This project was supported in part by a grant from the Fall River cultural council, a local agency which is supported by the Massachusetts Cultural Council, a state agency.

The Venue


Along the industrial waterfront of Fall River, under the span of the now blue Braga Bridge, which provides a delightful rhythm of its own, one finds a beautiful green park.  At the southern edge of Heritage Park, there is a carousel,.  The former merry-go-round from the defunct local amusement park spins memories and new fantasies as it twirls to the music of the calliope at its center.  Just beyond, the Battleship Massachusetts, a museum to World War II, floats on the river as if guarding the city, protecting it from ignorance and naiveté.   On special days, the song of a single trumpet can be heard echoing off the steel beams and granite walls.  There is a train museum, a working pier with a ferry to Block Island, and a freighter that makes regular trips to Portugal, what many residents would call the old country.  The ship’s whistles and horns add to the song of the waterfront.  It is a diverse mixture of sound that blends like a natural symphony.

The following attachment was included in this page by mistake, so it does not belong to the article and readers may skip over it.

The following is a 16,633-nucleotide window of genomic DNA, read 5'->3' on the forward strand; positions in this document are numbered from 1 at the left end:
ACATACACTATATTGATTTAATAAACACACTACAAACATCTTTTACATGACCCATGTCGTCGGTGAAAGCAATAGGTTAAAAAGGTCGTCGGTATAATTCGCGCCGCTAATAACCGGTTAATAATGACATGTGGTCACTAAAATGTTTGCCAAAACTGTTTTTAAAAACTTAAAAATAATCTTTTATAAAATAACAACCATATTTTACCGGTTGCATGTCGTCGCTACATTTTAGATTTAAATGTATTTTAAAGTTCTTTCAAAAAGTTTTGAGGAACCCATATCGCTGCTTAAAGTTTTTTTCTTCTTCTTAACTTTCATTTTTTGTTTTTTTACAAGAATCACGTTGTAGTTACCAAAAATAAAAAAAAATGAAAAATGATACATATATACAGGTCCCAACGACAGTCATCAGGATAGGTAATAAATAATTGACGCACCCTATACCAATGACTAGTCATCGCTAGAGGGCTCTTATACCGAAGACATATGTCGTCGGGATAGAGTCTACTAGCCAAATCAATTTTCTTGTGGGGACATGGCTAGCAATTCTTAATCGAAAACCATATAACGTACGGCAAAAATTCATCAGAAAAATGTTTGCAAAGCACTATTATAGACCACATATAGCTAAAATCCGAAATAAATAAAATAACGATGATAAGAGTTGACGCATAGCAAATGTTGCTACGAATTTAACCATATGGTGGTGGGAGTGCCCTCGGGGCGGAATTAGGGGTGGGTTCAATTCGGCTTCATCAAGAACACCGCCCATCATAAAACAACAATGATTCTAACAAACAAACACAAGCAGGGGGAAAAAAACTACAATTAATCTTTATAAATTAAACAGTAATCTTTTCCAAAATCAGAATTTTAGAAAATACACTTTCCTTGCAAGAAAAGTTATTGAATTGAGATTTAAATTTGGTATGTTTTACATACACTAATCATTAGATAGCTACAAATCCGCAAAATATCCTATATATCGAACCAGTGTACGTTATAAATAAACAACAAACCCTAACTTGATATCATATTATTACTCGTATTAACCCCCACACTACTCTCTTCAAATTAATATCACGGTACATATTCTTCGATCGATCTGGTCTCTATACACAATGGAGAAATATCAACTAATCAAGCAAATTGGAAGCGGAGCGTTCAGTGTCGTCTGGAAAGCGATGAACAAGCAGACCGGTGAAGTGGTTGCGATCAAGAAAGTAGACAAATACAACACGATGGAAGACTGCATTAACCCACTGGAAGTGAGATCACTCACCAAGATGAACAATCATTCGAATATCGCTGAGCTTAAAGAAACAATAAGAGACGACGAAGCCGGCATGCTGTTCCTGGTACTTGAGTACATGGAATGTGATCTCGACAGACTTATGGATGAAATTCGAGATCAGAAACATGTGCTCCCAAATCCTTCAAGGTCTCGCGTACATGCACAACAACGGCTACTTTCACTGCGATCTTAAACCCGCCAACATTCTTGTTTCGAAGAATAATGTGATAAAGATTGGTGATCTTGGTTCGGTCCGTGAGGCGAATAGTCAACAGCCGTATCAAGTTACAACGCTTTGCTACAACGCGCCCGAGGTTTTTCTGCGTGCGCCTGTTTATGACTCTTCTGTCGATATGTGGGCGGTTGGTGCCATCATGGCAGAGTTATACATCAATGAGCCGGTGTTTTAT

Across the road, near the train tracks, the ones that sustain traffic to and from the state pier and cargo ships, are old factory buildings built of brick or granite.  The first, and smaller, houses a pub that features live music and tasty food.  It is a popular spot on weekend nights.  I am inspired by the sounds that sneak out of the opened doors, and by the people, dressed for date night, making their way over the cobblestone street toward the front door.  That door is emblazoned with the words, “No Colors Allowed.”